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EXEC Programming

Posted on 1998-08-07
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Last Modified: 2013-11-18
I want to make a windows program that can load and exec a dos program (com or exe) and when the dos program gives feedback to memory the windows program get the information !! THANKS
!!
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Question by:tuki
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by:viktornet
ID: 1361721
Well, is this a question or just your plans??? :)

//Vik
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by:viktornet
ID: 1361722
To execute it use ShellExecute......include the 'ShellAPI' in the uses clause

Regards,
Viktor Ivanov
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ZifNab earned 90 total points
ID: 1361723
tuki,

 If you only want to start a .Com or .Exe, you can use CreateProcess. ShellExecute is a little smarter ... if you give a .txt file it automatically start notepad for instance. CreateProcess isn't able doing this, but it's fine for just starting an .exe and .com.

--> ! normally you don't have to add the extensions, but if you want to start a DOS .com then you HAVE to ADD .com!!!!

Use GetExitCodeProcess to get the last result-code.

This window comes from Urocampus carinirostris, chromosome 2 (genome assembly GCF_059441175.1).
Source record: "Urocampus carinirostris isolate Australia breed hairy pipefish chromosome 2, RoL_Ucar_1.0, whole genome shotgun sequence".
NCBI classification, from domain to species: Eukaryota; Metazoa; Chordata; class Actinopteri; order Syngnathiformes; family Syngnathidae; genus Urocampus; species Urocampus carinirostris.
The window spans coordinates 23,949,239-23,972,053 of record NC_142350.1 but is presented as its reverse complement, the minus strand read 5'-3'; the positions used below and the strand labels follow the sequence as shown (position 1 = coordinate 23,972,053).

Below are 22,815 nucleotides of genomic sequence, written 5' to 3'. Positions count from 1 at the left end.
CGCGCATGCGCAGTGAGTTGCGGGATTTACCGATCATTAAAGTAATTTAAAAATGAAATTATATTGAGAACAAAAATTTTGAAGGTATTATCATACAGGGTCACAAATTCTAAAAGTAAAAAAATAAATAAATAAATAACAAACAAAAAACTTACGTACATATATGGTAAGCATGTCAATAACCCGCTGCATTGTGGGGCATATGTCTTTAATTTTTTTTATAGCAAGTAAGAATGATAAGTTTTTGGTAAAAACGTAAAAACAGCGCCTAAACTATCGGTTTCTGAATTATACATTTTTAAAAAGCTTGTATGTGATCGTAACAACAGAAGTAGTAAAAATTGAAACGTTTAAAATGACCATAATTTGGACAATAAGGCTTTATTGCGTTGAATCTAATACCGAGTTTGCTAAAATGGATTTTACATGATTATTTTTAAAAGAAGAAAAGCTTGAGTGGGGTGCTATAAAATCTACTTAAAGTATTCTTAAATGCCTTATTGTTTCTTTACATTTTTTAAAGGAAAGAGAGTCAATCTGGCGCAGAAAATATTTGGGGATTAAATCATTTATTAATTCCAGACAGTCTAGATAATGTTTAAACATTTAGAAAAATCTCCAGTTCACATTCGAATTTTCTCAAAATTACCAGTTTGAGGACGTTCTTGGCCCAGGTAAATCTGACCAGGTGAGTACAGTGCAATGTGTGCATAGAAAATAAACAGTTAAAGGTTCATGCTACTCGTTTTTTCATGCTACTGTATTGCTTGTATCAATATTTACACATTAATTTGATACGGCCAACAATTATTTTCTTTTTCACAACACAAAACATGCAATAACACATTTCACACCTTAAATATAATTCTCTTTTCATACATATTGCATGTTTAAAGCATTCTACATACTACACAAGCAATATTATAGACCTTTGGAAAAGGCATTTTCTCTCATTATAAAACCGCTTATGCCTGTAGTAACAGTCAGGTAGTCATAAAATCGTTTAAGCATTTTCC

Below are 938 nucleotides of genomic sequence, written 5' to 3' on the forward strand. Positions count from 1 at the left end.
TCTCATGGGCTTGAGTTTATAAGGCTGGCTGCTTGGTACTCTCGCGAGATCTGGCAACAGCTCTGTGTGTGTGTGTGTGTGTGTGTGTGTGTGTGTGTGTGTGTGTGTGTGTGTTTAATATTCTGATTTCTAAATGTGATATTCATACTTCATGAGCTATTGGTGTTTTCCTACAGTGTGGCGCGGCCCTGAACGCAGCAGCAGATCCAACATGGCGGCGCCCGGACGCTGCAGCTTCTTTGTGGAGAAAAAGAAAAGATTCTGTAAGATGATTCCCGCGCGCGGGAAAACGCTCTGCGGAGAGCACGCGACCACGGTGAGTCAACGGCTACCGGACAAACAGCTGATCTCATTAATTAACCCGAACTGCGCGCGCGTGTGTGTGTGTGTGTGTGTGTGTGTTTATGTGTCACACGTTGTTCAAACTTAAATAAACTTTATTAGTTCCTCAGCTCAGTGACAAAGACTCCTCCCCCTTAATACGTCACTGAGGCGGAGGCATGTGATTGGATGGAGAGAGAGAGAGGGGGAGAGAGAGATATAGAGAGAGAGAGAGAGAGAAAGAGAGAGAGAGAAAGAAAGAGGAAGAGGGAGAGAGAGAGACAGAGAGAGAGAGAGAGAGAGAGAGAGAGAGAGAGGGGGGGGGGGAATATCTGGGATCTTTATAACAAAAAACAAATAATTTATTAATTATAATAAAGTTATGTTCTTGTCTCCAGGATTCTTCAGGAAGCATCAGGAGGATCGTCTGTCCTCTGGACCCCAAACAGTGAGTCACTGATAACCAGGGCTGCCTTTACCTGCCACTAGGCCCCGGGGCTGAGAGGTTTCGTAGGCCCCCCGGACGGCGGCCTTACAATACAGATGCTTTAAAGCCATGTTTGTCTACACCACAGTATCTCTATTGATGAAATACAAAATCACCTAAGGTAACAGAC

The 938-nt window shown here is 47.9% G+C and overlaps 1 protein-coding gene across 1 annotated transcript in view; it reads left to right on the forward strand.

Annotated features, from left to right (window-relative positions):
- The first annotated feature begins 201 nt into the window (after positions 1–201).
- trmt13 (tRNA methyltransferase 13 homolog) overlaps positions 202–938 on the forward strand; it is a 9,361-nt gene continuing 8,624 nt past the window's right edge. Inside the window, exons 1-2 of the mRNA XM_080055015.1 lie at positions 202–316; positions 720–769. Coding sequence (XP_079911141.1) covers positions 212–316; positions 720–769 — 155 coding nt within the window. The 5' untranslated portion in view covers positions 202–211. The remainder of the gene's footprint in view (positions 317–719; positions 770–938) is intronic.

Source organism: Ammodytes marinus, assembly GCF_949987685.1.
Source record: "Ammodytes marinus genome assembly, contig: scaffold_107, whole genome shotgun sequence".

Here is some explenation about createProcess, couldn't have done it better :

{From Brendan Delumpa}

PS. If you want to know more about this 32bit CreateProcess, I advice you to look this :

How can I properly use CreateProcess to instantiate a new process?

What's a Process

Before I give you the code to execute a program in Windows with CreateProcess, I feel we should delve a bit into the concept of a what a process is. With Win32,
Microsoft changed nomenclature to help make the distinction of new concepts more clear for developers. Unfortunately, not everyone understood it - including myself
at first. In Win16 a process was the equivalent to an application. That was just fine because Windows 3.1 was (and still is) a non-preemptive multitasking system -
there's no such thing as threads.

But with the move to Win32 (Win95 and NT), many people have made the mistake of equating a thread to a process. It's not an unusual thing considering the